Under Indiana Code § 29-1-7-23, when a person dies, the person’s real property passes to persons whom it is devised to by their will, or in the absence of a will, to the person’s heirs at law.  This passing of real property is, however, subject to the possession of the property by a personal representative if a formal Probate Estate is opened, the election of the surviving spouse and the expenses of administration and the payment of other claims and allowances.

Under the changes to Indiana Code § 29-1-7-23, a person can sign and record a devolution affidavit to establish prima facie evidence of the passage of title to the real property.  Under the changes to the statute, that affidavit may contain the following information: (i) the decedent’s name and date of birth; (ii) a statement of the affiant’s relationship to the decedent; (iii) a description of how the decedent acquired an ownership or leasehold interest in the real property including deeds or other instruments recorded in the Office of the Recorder; (iv) a legal description of the real property as it appears in deeds or other instruments; (v) the names of all distributees known to the affiant, (vi) an explanation of how each interest in the property was acquired; and (vii) how any fractional interest to each distributee was calculated and how interests in the real property will be apportioned.  The devolution affidavit can then be presented to the county auditor where the real property is located, and then is also recorded with the Office of the Recorder in the same county.

A devolution affidavit, properly filed and recorded in good faith, may be relied upon as prima facie evidence of transfer of the decedent’s title to the real property interest, if the affidavit is filed and at least seven (7) months have elapsed since the decedents death, the clerk of a court has not issued letters testamentary or letters of administration to a court appointed personal representative within the time limits to open a formal Probate Estate and the court has not issued an order otherwise preventing this chapter from applying to the real property.

Several of the changes to the statute that took effect on July 1, 2020, were changes that clarified information in the statute and the affidavit procedure.  There were several changes that are worth noting.  First, the addition to the word “may” regarding the information that is contained in the devolution affidavit was a significant change. Whereas, the prior statute required certain information to be included in the devolution affidavit, the changes ensure that the affidavit can still be filed absent some of the information that used to be mandatory.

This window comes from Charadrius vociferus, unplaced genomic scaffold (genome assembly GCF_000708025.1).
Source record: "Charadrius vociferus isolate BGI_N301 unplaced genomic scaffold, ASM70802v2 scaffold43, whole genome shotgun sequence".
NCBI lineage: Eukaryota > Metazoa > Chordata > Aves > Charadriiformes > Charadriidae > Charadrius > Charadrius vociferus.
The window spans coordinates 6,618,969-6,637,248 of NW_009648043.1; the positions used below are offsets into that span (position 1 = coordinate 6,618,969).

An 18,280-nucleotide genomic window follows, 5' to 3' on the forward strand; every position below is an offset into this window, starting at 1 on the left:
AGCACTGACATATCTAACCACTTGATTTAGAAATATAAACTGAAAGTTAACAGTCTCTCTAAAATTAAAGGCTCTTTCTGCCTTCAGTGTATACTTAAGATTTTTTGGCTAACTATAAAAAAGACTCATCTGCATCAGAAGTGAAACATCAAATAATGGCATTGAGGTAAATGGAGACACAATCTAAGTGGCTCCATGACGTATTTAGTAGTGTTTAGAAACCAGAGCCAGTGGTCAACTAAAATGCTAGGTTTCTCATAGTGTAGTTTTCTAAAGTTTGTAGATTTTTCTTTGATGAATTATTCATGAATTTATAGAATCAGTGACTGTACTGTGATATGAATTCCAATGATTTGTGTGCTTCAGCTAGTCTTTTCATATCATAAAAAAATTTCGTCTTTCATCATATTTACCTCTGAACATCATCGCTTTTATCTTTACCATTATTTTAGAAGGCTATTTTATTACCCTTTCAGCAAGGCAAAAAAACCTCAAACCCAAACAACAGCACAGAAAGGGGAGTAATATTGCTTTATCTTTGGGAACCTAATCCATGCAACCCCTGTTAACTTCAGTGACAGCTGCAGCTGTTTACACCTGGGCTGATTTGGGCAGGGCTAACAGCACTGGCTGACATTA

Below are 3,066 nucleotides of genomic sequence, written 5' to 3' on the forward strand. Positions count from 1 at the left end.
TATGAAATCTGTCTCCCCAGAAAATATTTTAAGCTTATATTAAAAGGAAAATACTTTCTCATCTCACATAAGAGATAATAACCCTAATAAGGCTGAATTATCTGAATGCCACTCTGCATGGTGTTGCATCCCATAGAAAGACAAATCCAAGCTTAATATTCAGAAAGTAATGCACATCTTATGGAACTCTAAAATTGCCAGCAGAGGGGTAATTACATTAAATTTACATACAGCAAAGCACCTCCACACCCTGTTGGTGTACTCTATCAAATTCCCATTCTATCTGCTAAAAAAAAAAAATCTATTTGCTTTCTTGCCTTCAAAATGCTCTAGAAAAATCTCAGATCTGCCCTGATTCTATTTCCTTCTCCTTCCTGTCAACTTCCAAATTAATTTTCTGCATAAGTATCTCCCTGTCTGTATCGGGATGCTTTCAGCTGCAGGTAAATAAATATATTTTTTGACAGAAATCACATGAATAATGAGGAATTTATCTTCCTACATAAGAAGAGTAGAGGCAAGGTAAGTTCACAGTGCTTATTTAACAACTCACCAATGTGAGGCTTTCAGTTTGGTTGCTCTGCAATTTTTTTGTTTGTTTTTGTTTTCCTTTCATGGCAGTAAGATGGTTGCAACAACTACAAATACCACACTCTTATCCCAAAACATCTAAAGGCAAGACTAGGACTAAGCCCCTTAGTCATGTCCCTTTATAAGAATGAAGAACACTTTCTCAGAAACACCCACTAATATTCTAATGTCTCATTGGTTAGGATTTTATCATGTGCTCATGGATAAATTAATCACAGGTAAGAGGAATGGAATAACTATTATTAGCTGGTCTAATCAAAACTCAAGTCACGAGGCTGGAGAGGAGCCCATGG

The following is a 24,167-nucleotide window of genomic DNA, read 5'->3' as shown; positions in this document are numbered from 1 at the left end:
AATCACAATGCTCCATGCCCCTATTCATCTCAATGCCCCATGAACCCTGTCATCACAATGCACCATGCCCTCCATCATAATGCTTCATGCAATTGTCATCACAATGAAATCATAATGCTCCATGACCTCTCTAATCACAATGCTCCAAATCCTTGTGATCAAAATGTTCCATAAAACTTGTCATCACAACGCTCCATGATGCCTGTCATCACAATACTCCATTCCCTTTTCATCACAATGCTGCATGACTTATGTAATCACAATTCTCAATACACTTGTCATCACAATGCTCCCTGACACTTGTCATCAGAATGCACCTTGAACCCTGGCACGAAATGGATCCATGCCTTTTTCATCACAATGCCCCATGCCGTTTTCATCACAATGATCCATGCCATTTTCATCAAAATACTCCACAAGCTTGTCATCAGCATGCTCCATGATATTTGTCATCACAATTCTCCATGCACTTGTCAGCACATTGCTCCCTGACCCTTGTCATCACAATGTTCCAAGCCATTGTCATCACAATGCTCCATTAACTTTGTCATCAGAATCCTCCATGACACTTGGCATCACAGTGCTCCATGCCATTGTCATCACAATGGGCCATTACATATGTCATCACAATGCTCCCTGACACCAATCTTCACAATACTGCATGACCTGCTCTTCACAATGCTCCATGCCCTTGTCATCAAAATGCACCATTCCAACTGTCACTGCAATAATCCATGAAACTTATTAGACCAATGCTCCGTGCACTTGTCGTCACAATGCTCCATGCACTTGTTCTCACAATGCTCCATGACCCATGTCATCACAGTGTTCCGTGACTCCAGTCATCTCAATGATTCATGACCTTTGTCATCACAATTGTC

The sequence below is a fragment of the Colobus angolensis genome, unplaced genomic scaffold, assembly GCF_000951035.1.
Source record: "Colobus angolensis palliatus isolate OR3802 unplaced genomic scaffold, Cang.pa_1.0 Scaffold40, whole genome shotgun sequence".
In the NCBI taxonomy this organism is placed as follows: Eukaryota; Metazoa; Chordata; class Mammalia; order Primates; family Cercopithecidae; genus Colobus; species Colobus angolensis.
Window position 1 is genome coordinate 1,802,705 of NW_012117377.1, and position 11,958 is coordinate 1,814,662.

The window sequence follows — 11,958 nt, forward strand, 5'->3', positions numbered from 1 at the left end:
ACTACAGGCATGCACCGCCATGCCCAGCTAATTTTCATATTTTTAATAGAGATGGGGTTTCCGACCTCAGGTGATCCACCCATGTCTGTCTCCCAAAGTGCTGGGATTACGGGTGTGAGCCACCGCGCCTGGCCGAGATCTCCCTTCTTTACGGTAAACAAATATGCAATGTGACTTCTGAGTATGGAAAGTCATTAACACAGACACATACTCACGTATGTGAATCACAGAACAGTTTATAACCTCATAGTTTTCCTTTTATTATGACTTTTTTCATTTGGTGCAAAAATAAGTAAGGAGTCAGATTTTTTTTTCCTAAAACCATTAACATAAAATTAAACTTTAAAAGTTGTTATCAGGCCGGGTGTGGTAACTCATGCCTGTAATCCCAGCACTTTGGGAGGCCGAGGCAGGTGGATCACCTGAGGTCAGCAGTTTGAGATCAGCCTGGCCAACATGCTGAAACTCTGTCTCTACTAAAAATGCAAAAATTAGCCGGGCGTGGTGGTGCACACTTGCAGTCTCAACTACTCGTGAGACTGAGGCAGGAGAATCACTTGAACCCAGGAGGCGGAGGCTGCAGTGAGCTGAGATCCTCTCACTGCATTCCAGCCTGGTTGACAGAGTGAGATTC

Additionally, one of the big changes to the statute that is of importance to note is that the devolution affidavit no longer requires a statement in the affidavit that seven (7) months has elapsed since the decedent’s death.  This means that a devolution affidavit could be filed prior to seven (7) months from the decedent’s death.  In light of the statute still containing the provision for reliance on the devolution affidavit after seven (7) months from the decedent’s death, it still may be beneficial to wait until after seven (7) months to file and record the affidavit.

There is no one-size-fits-all approach to a formal Probate Estate or to probate substitutes such as a devolution affidavit.  Each individual’s situation is different and unique.  If you are interested in learning whether a devolution affidavit may be used in lieu of a formal Probate Estate, please contact Benjamin T. Ballou or Carl J. Hall at Hodges and Davis for more information.


This article provides a brief summary of the changes to Indiana Code § 29-1-7-23 regarding devolution affidavits. The information contained herein does not constitute legal advice, nor does it establish an attorney/client relationship.


Hodges and Davis, P.C. – August 2020

Benjamin T. Ballou | Hodges & Davis Law Firm Northwest Indiana

In July of 2020, the Indiana Supreme Court Disciplinary Commission issued an opinion advising lawyers about the ethical risks of third party comments or tags on a lawyer’s social media. The opinion was in response to a prospective or hypothetical question regarding the ethical rules of attorneys and how the rules apply to the hypothetical scenario.

In the opinion, the Commission discusses the “minefield” attorneys must negotiate in monitoring their social media pages and the risks involved in not doing so.

This is the third formal written advisory opinion issued since the Commission began the practice in April of 2018. It is the first advisory opinion issued in 2020.

To read the full advisory opinion please click the link below:


The information provided does not constitute legal advice, nor does it establish an attorney/client relationship.  If you have any questions regarding the contents of this article, please contact the attorneys at Hodges and Davis.


Hodges & Davis- August 2020